When someone is arrested, a judge will typically set bail immediately for minor infractions. Bail can be based on the crime that led to the arrest, criminal history (or a lack of any prior arrest), or left up to the judge to decide based on the circumstances and the charge.
Serious crimes may require an arraignment before bail is set. Bail is the amount of money an individual is required to pay before they are allowed to leave jail, pending hearings and eventually a trial.
Bail can be denied, meaning the arrested person must stay in jail until the criminal trial is complete.
In many cases, people are allowed to post a bond, which is a portion of the bail, that acts as a promise that all court appearances will be attended.
Bail varies widely depending on the reason for arrest. For example, average bail for a first-time DUI is about $150, according to DrivingLaws published by NOLO. More serious criminal offenses may have bail requirements in the tens of thousands of dollars.
This article will discuss property bonds, and who benefits from this type of bond.
What Is a Property Bond?
A property bond is a bond that uses real property as collateral in order to secure a release from jail while waiting for trial. Real estate and other tangible property may be used to guarantee an individual will show up for all pretrial hearings and criminal trial proceedings.
Who Benefits From a Property Bond?
Property bonds are unique in that the real property may need to be worth twice as much as the bail amount established. For example, if the judge required a $5,000 bail, the property may have to appraise for a value at or above $10,000.
Property bonds are not for everyone, but they may be the best option for:
- People who do not have sufficient cash to post bail
- People who own their home, or have significant equity built up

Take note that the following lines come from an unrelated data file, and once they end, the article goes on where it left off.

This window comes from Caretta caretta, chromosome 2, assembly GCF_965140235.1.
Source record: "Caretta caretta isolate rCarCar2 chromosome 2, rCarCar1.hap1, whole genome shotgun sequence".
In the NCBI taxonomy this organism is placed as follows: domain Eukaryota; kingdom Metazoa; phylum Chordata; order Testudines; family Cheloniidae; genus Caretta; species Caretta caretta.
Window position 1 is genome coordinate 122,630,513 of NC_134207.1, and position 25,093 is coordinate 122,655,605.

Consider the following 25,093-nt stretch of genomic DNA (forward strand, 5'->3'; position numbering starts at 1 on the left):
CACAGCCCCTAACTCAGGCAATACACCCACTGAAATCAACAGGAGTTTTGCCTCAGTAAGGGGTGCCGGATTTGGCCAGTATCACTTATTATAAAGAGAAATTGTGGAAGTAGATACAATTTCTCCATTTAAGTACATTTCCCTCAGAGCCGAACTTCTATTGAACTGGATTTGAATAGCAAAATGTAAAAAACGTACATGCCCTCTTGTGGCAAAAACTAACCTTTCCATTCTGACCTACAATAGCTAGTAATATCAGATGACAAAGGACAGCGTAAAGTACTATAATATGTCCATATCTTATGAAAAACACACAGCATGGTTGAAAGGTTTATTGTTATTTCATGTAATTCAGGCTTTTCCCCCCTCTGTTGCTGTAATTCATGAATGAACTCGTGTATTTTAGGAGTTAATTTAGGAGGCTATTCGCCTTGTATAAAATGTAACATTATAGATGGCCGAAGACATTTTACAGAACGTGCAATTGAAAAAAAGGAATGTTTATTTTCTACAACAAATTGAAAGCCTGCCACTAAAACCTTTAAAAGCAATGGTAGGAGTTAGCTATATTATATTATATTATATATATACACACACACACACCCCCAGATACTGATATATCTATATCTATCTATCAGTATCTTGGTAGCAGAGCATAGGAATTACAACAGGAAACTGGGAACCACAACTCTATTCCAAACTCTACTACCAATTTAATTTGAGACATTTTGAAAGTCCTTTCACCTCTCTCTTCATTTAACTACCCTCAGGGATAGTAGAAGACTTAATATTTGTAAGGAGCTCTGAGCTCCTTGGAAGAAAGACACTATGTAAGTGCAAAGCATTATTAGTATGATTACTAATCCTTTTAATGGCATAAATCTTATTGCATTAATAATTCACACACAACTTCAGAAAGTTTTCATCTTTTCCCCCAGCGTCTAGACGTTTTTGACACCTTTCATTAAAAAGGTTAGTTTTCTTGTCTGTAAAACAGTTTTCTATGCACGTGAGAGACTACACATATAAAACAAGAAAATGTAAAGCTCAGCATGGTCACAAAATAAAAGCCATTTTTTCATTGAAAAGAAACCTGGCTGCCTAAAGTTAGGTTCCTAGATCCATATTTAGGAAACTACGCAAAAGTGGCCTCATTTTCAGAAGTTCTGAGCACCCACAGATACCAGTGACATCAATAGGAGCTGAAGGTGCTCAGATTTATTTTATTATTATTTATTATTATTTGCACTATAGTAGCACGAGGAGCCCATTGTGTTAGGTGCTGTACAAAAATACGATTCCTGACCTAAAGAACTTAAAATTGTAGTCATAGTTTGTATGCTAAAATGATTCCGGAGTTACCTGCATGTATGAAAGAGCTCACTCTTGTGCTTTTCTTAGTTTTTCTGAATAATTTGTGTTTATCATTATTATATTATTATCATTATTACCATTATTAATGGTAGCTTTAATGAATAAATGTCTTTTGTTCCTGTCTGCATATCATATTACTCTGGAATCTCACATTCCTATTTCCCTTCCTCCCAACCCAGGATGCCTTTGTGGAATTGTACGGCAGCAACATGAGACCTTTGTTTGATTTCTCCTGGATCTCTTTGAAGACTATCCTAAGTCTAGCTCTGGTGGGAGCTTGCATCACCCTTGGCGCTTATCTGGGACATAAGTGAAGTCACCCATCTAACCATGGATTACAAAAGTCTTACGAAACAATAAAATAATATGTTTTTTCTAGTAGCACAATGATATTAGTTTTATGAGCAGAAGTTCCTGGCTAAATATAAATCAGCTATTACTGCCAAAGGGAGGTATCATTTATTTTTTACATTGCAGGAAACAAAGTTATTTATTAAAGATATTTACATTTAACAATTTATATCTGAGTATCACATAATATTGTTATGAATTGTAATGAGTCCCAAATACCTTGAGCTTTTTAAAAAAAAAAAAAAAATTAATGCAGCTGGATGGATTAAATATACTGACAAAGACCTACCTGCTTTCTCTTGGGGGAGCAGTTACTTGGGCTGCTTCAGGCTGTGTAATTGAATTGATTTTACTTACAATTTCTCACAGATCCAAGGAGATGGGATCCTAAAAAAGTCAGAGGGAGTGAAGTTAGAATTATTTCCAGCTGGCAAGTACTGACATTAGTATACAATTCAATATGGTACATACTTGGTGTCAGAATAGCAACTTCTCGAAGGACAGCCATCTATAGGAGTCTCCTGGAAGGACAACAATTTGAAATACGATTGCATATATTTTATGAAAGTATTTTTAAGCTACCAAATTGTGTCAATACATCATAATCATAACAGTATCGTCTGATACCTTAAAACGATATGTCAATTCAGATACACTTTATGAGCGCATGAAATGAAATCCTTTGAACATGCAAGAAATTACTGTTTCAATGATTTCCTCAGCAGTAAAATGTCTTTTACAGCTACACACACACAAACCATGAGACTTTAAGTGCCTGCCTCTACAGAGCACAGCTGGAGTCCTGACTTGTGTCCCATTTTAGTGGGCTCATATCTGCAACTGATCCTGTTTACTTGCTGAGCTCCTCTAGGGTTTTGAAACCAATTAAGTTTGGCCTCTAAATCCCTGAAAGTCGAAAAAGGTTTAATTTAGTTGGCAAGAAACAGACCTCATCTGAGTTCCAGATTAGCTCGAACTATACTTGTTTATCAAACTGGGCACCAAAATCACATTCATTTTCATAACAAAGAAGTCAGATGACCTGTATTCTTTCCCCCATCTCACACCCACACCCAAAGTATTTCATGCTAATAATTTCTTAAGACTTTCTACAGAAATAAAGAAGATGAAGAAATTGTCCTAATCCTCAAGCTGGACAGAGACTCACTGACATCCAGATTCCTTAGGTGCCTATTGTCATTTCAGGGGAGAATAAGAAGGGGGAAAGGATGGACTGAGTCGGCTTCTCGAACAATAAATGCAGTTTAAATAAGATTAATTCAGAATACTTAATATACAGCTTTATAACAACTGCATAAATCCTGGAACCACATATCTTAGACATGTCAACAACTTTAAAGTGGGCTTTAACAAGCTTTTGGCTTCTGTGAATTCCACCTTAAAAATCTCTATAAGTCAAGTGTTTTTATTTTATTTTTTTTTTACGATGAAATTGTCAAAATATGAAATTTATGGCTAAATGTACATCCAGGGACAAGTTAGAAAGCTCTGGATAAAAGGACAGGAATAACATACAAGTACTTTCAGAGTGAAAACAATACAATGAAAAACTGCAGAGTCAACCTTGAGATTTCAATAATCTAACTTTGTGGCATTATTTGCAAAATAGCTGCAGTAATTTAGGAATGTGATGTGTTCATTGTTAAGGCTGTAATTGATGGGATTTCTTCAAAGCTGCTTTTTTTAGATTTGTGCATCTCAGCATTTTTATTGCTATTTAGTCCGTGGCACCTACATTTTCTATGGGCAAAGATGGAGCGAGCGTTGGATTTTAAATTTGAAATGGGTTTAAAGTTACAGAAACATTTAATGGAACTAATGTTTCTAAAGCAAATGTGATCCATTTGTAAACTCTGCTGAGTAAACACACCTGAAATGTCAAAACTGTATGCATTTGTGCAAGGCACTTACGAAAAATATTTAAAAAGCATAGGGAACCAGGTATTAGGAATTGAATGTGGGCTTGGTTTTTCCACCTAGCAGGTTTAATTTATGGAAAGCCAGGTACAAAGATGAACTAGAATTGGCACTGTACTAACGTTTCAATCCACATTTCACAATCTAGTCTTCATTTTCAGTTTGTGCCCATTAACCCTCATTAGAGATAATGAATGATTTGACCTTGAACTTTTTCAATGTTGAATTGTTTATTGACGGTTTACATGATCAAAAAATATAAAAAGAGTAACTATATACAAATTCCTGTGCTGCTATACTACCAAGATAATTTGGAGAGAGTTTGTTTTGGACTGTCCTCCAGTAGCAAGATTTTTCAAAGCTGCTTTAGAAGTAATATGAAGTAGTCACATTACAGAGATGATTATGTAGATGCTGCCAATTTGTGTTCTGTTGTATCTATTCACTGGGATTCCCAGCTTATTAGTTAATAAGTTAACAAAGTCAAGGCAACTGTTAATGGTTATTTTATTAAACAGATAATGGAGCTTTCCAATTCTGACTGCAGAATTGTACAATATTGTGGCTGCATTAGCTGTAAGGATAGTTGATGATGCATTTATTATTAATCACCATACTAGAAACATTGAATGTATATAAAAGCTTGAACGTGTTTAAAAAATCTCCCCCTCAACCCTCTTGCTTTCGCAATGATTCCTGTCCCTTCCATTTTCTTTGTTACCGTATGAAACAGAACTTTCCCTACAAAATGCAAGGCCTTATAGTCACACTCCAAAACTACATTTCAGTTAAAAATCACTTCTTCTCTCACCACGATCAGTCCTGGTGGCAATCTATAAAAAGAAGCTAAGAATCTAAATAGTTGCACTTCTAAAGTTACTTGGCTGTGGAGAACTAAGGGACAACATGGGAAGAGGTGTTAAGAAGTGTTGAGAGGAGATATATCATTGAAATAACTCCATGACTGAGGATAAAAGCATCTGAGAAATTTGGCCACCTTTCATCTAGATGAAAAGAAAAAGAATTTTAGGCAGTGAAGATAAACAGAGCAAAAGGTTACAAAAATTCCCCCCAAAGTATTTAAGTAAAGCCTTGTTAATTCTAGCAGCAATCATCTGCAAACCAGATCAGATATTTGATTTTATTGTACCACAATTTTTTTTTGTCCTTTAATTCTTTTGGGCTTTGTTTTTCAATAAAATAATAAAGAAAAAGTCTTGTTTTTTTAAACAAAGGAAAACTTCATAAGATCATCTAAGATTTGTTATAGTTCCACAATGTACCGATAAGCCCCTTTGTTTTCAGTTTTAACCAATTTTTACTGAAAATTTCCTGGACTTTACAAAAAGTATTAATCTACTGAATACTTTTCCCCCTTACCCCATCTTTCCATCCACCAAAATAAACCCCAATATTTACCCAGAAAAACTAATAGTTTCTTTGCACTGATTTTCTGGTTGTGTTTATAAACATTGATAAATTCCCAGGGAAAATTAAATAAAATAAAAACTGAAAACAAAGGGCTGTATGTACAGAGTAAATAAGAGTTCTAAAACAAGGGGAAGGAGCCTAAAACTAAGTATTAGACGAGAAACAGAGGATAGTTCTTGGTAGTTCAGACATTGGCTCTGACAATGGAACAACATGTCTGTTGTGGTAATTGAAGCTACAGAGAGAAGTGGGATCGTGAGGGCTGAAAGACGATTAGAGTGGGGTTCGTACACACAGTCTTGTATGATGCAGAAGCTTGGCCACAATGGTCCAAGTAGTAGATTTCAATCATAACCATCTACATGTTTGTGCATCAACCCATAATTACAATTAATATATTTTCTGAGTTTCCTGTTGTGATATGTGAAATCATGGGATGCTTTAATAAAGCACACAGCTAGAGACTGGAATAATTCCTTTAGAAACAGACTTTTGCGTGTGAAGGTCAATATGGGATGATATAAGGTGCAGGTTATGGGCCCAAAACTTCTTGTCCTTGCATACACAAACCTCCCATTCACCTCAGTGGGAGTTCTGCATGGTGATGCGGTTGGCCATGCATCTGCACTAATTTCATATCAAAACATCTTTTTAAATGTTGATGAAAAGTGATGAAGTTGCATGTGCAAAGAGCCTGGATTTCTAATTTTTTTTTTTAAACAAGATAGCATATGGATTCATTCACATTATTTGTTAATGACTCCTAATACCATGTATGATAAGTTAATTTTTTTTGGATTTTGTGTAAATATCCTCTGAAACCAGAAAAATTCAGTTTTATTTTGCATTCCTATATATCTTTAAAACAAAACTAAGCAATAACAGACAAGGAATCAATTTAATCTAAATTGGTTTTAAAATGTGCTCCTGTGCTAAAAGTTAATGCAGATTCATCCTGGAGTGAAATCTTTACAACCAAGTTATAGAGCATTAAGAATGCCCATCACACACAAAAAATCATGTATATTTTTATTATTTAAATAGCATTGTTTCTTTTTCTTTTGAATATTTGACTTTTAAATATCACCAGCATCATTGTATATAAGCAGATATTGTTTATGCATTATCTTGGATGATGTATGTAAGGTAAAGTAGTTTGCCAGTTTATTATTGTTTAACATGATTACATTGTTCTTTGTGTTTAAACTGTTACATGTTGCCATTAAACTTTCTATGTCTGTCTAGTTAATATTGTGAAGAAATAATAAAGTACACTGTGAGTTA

- People with limited cash but who own expensive jewelry or other real property, such as cars, artwork, collections, etc.
- People who live in one of the states that allow property bonds and who can prove through tax documents or other records that their real property has appropriate value
Who Issues a Property Bond?
A bail agent, sometimes called a bondsman, helps people who have been arrested, or their family members and friends, arrange for the court to accept a property bond. The bail agents at A Way Out Bail Bonds in Dallas have the experience and expertise to make sure all documents are properly filled out, signed, and delivered to the court so that officials can file a lien against the property in the event the person seeking bail does not appear for court dates.
What Happens If a Court Date Is Missed?
If a court date is missed without an excellent reason, the court may immediately file foreclosure paperwork to take possession of the property. If the property is sold for less than the property bond amount, the court may take further action to collect the difference that is still owed to the court.
Can I Use Property That I Own With Other People?
When the property backing a property bond is owned by more than one person, each co-owner must sign the appropriate documents to demonstrate they know the property may be foreclosed upon if the person seeking release from jail does not comply with all court orders, specifically appearing in court as directed.
On any given day, more than 450,000 unconvicted people are in city and county jails across the United States, according to a 2018 study published by the Hamilton Project. Many of these individuals are not incarcerated because they pose great risks to the community, but because they do not have the financial resources to bail out.
Property bonds are an excellent option for people who have tangible assets to secure the funds for bail. When you appear for all court dates, and the trial is complete, the liens will be released and property control returned to the owners.
If you’re in need of a property bond in Arlington, TX or the surrounding area, contact A Way Out Bail Bonds today. We offer fast bail bonds 24 hours a day, 7 days a week.